This is because your vision covers a certain angle only. When it is close to you, it passes rapidly through the angle which you can see, but when it is further away it takes longer to pass through.

This is because, the further you look, the more distance you can see in your field of vision, so an object travelling at the same speed will take longer to pass from one side of your vision to the other.

No man, thats not what im talking about.
If the car is right next to you, and you watch it drive away from you. Just like Einstein watching the clock fly away from him accelerating to the speed of light.

Do you understand that Einstein was saying the reason we see things is because light reflects off of it, to our eyes. But if it was moving away from us faster and faster, it would take longer for the light to reach our eyes. Making the clock to appear as if it were ticking slower?

But then he went and took it to the next level. Saying that time must realy be slowing down. If that was the case then when the clock reached the speed of light it would disappear (to our vision) b/c light could not catch it. But did the clock realy disappear? NO we just cant see it.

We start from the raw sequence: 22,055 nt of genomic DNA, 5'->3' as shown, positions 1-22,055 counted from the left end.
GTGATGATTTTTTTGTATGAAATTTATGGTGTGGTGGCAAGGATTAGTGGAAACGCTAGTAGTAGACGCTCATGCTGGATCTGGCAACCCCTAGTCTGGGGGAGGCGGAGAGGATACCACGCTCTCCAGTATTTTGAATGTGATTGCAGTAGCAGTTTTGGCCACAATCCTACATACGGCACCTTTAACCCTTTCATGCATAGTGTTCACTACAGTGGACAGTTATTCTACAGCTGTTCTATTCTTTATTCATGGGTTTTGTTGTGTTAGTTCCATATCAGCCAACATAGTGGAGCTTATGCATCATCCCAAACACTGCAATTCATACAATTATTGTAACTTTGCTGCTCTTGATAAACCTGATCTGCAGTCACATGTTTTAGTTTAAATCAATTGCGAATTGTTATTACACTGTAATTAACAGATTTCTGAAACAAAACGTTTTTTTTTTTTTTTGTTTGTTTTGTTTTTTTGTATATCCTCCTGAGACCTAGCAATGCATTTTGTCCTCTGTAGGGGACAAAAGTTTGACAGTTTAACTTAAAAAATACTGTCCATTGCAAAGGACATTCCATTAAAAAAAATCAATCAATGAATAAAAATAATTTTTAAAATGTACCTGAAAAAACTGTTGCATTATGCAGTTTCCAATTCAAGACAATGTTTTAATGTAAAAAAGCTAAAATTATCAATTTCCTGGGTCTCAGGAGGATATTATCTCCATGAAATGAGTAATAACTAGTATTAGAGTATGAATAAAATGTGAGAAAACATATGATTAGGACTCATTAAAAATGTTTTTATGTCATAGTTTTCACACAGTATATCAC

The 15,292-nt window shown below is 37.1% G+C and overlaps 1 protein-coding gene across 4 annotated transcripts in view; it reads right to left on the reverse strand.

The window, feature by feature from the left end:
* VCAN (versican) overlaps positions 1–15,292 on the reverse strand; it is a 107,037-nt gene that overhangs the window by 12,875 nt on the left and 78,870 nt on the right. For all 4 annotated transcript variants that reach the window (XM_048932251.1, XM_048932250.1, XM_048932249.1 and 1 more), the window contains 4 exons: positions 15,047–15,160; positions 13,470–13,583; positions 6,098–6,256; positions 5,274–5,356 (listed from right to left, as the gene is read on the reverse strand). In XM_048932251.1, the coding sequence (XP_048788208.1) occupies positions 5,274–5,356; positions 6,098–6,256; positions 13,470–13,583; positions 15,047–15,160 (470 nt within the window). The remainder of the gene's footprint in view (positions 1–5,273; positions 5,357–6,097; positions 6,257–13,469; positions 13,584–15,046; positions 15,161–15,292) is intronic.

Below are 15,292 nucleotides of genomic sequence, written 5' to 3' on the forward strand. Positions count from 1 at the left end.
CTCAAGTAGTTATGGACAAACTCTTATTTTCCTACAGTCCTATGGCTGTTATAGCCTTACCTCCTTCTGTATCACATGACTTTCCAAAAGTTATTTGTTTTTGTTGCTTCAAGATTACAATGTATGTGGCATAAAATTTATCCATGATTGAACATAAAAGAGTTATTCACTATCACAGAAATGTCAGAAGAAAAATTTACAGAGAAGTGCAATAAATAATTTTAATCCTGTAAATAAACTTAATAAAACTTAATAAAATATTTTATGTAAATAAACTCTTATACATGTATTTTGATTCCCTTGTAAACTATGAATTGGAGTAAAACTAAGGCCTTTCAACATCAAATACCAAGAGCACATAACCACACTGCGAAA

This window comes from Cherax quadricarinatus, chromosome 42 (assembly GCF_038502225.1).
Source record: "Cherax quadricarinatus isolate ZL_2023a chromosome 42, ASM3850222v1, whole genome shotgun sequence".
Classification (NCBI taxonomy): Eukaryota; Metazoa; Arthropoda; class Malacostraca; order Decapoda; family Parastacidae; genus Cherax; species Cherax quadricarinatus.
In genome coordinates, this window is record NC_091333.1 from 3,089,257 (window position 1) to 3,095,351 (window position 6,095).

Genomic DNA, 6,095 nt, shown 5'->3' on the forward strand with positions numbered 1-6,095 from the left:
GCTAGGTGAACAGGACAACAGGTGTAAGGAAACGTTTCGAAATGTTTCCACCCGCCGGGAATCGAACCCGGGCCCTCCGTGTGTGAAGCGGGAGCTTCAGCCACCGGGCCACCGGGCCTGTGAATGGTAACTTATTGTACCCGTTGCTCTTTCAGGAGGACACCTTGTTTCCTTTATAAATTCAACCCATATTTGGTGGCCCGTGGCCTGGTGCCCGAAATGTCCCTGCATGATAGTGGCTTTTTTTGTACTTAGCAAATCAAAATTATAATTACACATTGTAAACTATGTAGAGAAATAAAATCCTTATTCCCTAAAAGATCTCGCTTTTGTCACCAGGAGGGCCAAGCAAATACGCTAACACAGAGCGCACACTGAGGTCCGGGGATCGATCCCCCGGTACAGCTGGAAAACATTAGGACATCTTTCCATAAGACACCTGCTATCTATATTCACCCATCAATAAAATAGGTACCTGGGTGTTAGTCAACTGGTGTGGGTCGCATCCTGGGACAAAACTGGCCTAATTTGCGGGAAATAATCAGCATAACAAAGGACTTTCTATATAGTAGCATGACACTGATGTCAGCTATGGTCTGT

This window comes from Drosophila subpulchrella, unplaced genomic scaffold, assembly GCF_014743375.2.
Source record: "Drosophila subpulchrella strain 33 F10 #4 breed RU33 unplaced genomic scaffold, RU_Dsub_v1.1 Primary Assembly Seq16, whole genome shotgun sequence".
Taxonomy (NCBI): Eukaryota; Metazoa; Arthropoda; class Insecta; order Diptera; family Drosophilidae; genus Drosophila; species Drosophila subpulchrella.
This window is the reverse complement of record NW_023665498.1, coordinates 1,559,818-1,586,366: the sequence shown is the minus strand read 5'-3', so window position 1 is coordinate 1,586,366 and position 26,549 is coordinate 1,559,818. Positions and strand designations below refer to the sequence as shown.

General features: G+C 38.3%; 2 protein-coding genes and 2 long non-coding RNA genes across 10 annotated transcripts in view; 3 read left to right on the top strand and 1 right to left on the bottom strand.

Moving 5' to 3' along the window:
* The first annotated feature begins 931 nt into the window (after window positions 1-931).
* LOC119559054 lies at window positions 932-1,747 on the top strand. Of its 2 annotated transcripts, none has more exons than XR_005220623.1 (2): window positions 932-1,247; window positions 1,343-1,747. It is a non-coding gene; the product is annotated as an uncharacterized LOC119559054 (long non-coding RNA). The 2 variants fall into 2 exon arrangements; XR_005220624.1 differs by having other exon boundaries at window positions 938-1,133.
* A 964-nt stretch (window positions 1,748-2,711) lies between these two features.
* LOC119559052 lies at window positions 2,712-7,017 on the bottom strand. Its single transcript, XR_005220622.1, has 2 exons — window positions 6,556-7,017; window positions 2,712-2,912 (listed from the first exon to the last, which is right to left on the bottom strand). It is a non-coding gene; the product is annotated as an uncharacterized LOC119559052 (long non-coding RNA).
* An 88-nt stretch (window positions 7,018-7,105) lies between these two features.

• July 15th, 2009, 11:38 AM
TheBiologista
Re: time
Quote:

Originally Posted by johnnny92008
But then he went and took it to the next level. Saying that time must realy be slowing down. If that was the case then when the clock reached the speed of light it would disappear (to our vision) b/c light could not catch it. But did the clock realy disappear? NO we just cant see it.

Einstein didn't think time dilation effects where real just because they appeared so to an observer. Besides, we've tested the clock experiment. It works as Einstein says. Take two high precision clocks and synchronise them, accelerate one for a while and then bring it back and compare the clocks. They will be out of synch.

This experiment has been done numerous times, has been repeated on satellites, and the result has always been the same. The time dilation is real, not merely an artefact of observation.
• July 15th, 2009, 06:06 PM
kojax
If we're using special relativity, then time is just light's way of relating different locations in space.